The complex functions of the brain are dependent on homeostatic mechanisms that regulate the ionic composition of the interstitial fluid that surrounds neurons in the parenchyma This homeostasis is maintained by two cellular barriers which separate the CNS from the systemic circulation: These barriers protect the brain from abrupt changes in blood biochemistry while at the same time allowing delivery of nutrients and removal of metabolites.
Importantly, these barriers also protect the CNS from invasion by microbes that may be present within the blood. The BBB is composed of endothelial cells that line cerebral microvessels in association with pericytes, astrocytes, and the basement membrane collectively referred to as a neurovascular unit, in association with neurons, microglia, and peripheral immune cells.
Pericytes are attached to the abluminal surface of the endothelium and, together with the astrocytic end feet, form a contiguous membrane barrier.
A physical barrier is formed at the interendothelial cleft by complex junctions that regulate the flux of ions, polar molecules, and macromolecules from the systemic circulation 74 , At the interendothelial cleft, two types of junctions comprise the BBB: These junctions block the transport of a wide range of molecules, restricting paracellular permeability across the BBB In addition, endothelial cells forming the BBB lack fenestrations in their plasma membranes and have a reduced number of pinocytotic vesicles compared to endothelial cells in other tissues, which restricts transcellular flux The transcellular and paracellular routes of entry to the CNS are highly relevant for microbial pathogens.
Tight junctions between the epithelial cells of the arachnoid mater also contribute to the BCSFB by forming a barrier between the subarachnoid space and the leaky fenestrated blood vessels of the dura mater.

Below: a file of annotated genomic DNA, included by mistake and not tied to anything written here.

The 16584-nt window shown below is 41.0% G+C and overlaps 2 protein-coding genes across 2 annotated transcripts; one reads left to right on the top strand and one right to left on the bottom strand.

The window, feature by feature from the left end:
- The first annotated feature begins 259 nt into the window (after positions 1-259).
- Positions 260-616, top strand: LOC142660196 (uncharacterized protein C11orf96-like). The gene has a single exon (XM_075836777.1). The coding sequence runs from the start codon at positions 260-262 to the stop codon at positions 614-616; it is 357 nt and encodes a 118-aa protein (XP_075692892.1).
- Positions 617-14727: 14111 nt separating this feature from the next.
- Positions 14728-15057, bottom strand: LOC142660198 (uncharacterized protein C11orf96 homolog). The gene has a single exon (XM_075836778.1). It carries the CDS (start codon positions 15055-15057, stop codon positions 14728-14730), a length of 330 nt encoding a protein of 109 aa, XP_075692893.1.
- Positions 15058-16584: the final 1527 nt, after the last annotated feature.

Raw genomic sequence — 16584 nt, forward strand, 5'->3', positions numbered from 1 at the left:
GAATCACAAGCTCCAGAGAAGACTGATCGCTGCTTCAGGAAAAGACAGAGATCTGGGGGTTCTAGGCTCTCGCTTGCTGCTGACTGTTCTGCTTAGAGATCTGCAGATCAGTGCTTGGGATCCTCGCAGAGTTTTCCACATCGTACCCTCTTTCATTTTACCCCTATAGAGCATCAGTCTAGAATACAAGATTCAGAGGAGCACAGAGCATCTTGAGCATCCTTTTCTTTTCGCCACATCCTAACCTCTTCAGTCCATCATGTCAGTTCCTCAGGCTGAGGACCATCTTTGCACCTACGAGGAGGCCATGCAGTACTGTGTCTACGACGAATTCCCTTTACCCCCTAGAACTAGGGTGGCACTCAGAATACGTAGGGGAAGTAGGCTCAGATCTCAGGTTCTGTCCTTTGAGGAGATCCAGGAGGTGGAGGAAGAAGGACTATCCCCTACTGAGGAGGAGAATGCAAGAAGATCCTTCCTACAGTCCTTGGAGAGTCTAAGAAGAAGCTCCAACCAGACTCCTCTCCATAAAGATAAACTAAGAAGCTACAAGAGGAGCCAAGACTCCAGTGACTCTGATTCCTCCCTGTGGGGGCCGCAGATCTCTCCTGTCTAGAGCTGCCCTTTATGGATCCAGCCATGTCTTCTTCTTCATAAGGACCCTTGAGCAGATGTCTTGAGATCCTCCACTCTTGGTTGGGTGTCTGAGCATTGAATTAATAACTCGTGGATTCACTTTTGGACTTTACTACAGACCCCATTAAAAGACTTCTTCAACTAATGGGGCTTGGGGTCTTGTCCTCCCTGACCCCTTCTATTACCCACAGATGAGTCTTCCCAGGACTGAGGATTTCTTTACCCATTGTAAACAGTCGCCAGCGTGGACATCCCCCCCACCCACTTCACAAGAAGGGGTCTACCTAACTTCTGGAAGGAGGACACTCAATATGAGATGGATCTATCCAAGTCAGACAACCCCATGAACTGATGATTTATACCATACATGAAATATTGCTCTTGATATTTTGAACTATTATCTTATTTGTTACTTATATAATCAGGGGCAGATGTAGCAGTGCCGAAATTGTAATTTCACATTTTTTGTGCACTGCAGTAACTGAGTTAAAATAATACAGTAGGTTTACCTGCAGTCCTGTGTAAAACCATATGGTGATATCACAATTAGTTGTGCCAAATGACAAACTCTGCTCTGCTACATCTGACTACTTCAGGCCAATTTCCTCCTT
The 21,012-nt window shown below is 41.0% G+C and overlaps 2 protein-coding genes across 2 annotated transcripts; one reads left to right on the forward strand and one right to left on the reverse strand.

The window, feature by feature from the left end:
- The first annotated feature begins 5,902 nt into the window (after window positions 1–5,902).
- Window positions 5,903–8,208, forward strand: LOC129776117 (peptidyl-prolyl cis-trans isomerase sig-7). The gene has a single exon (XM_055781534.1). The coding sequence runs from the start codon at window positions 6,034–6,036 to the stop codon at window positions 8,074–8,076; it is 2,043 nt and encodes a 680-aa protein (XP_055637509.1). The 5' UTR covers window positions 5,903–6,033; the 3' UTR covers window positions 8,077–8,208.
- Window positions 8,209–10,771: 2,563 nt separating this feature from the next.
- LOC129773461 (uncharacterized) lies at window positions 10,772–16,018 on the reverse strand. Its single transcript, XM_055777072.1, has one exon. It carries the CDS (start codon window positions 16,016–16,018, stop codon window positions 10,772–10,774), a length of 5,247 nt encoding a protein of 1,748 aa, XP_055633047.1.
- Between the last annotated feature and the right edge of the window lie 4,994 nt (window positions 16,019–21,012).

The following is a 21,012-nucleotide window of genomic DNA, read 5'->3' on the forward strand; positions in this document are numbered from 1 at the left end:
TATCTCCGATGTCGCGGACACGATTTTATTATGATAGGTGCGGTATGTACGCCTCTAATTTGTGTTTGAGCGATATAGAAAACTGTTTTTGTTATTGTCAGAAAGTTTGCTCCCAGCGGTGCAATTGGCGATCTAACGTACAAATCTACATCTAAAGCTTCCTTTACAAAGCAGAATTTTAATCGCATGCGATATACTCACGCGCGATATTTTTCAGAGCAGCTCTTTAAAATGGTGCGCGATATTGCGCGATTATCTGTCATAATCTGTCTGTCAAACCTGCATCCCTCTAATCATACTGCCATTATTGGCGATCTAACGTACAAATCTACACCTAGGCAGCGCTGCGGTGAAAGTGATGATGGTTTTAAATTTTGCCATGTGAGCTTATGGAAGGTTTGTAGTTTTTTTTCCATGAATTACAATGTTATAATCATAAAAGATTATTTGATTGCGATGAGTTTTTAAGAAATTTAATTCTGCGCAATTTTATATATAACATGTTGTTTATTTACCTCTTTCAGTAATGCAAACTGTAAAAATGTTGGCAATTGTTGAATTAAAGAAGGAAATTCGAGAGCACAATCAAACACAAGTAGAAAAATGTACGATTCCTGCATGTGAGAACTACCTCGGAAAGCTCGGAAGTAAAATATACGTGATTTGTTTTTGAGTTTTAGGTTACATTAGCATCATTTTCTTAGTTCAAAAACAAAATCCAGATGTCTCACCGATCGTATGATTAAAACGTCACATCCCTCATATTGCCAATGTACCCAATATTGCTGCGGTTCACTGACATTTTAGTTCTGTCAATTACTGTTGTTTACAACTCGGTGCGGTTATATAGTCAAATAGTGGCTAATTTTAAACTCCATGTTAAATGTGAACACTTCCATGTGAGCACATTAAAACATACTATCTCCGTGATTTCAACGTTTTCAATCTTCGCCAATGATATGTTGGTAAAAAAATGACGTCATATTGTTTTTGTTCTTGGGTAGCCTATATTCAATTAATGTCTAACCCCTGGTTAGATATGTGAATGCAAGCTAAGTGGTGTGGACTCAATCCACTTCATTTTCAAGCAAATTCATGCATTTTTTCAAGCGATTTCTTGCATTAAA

Of these BCSFB locations, the choroid plexus has a large vascular surface area and represents the major interface between fenestrated blood vessels and CSF.
Thus, the choroid plexus BCSFB may be more vulnerable to microbial penetration via paracellular mechanisms. The BCSFB at the arachnoid mater has a smaller total surface area than those of other barriers of the CNS and is not thought to be an important route for the entry of solutes into the brain The brain parenchyma and spinal cord are populated throughout by resident immune cells, the microglia, which are highly specialized tissue macrophages that are maintained through in situ self-renewal without reconstitution from the bone marrow 81 , — Microglia continuously survey the brain parenchyma by sampling their microenvironment with highly motile processes and protrusions Recent data have also revealed that cells expressing CD11c are localized within the juxtavascular parenchyma of the healthy mouse brain and extend processes to the glia limitans astrocytic foot processes at the parenchymal basement membrane, surrounding the brain under the pia mater In agreement with a previous study 86 , this raises the possibility that dendritic cells, which are characterized by high-level CD11c expression, may reside within the brain parenchyma.